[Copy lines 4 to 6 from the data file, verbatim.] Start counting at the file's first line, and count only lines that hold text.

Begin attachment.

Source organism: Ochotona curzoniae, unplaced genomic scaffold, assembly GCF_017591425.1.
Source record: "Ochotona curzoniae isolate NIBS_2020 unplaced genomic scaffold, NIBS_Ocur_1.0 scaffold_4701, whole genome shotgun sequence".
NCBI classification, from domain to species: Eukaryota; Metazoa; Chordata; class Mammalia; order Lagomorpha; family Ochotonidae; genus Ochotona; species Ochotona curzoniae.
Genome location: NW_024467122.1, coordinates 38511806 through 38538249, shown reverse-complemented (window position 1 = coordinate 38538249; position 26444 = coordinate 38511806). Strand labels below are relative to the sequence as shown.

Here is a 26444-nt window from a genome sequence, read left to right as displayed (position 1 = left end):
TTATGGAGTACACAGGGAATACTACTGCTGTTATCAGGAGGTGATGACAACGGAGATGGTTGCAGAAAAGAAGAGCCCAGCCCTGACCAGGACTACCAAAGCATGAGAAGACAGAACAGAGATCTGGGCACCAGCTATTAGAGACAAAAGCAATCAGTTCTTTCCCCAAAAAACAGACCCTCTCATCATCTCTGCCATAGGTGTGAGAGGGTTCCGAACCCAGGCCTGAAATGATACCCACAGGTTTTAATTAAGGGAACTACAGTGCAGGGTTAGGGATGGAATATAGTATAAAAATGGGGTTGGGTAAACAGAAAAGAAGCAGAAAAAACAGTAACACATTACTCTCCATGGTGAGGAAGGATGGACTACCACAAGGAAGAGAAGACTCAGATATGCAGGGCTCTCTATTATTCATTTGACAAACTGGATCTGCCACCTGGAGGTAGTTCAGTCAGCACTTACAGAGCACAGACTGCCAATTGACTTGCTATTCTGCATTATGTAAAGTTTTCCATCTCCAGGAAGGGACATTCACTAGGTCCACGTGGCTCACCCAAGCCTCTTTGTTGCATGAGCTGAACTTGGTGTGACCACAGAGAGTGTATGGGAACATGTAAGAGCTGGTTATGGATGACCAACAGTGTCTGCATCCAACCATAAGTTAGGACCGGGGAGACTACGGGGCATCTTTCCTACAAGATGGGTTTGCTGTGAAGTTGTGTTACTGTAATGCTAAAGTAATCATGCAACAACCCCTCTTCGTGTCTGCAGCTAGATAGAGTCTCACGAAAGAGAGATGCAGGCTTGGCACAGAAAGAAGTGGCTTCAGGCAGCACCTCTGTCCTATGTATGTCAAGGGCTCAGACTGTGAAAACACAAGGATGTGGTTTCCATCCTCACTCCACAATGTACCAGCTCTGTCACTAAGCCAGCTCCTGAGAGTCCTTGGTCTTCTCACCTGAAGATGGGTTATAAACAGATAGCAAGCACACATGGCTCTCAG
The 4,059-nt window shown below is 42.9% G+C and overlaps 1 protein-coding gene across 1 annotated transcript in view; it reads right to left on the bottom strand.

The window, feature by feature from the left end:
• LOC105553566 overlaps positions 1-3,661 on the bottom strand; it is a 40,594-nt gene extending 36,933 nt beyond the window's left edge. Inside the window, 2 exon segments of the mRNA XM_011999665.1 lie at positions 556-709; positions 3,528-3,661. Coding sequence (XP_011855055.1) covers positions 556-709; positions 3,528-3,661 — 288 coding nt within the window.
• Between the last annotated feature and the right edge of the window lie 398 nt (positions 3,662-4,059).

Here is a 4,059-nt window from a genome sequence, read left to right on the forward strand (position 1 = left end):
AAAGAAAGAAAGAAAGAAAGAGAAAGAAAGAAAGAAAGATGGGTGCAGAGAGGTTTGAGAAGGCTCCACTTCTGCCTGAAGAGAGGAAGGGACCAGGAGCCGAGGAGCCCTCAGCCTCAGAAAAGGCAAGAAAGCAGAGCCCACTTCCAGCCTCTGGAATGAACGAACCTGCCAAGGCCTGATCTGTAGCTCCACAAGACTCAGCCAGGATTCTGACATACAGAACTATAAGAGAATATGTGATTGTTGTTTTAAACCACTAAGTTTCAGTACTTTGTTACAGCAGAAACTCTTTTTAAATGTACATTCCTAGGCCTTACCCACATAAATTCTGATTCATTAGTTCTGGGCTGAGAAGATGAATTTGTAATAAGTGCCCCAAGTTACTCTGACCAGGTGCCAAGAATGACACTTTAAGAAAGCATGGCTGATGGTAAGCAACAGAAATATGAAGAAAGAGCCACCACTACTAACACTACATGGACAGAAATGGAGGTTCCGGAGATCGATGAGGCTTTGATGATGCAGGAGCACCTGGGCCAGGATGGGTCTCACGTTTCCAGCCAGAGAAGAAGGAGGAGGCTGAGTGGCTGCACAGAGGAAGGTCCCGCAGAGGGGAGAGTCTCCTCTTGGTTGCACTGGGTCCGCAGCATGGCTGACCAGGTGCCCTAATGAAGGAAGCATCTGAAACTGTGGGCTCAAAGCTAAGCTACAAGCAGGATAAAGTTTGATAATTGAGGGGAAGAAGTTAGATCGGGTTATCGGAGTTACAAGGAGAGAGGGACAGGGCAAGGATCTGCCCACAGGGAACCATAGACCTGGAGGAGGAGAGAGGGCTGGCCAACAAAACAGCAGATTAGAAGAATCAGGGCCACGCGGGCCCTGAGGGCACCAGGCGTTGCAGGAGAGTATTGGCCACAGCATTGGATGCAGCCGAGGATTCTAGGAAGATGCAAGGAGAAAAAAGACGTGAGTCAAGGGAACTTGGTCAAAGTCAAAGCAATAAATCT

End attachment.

Genome location: NW_024467122.1, coordinates 38511806 through 38538249, shown reverse-complemented (window position 1 = coordinate 38538249; position 26444 = coordinate 38511806). Strand labels below are relative to the sequence as shown.

Here is a 26444-nt window from a genome sequence, read left to right as displayed (position 1 = left end):
TTATGGAGTACACAGGGAATACTACTGCTGTTATCAGGAGGTGATGACAACGGAGATGGTTGCAGAAAAGAAGAGCCCAGCCCTGACCAGGACTACCAAAGCATGAGAAGACAGAACAGAGATCTGGGCACCAGCTATTAGAGACAAAAGCAATCAGTTCTTTCCCCAAAAAACAGACCCTCTCATCATCTCTGCCATAGGTGTGAGAGGGTTCCGAACCCAGGCCTGAAATGATACCCACAGGTTTTAATTAAGGGAACTACAGTGCAGGGTTAGGGATGGAATATAGTATAAAAATGGGGTTGGGTAAACAGAAAAGAAGCAGAAAAAACAGTAACACATTACTCTCCATGGTGAGGAAGGATGGACTACCACAAGGAAGAGAAGACTCAGATATGCAGGGCTCTCTATTATTCATTTGACAAACTGGATCTGCCACCTGGAGGTAGTTCAGTCAGCACTTACAGAGCACAGACTGCCAATTGACTTGCTATTCTGCATTATGTAAAGTTTTCCATCTCCAGGAAGGGACATTCACTAGGTCCACGTGGCTCACCCAAGCCTCTTTGTTGCATGAGCTGAACTTGGTGTGACCACAGAGAGTGTATGGGAACATGTAAGAGCTGGTTATGGATGACCAACAGTGTCTGCATCCAACCATAAGTTAGGACCGGGGAGACTACGGGGCATCTTTCCTACAAGATGGGTTTGCTGTGAAGTTGTGTTACTGTAATGCTAAAGTAATCATGCAACAACCCCTCTTCGTGTCTGCAGCTAGATAGAGTCTCACGAAAGAGAGATGCAGGCTTGGCACAGAAAGAAGTGGCTTCAGGCAGCACCTCTGTCCTATGTATGTCAAGGGCTCAGACTGTGAAAACACAAGGATGTGGTTTCCATCCTCACTCCACAATGTACCAGCTCTGTCACTAAGCCAGCTCCTGAGAGTCCTTGGTCTTCTCACCTGAAGATGGGTTATAAACAGATAGCAAGCACACATGGCTCTCAG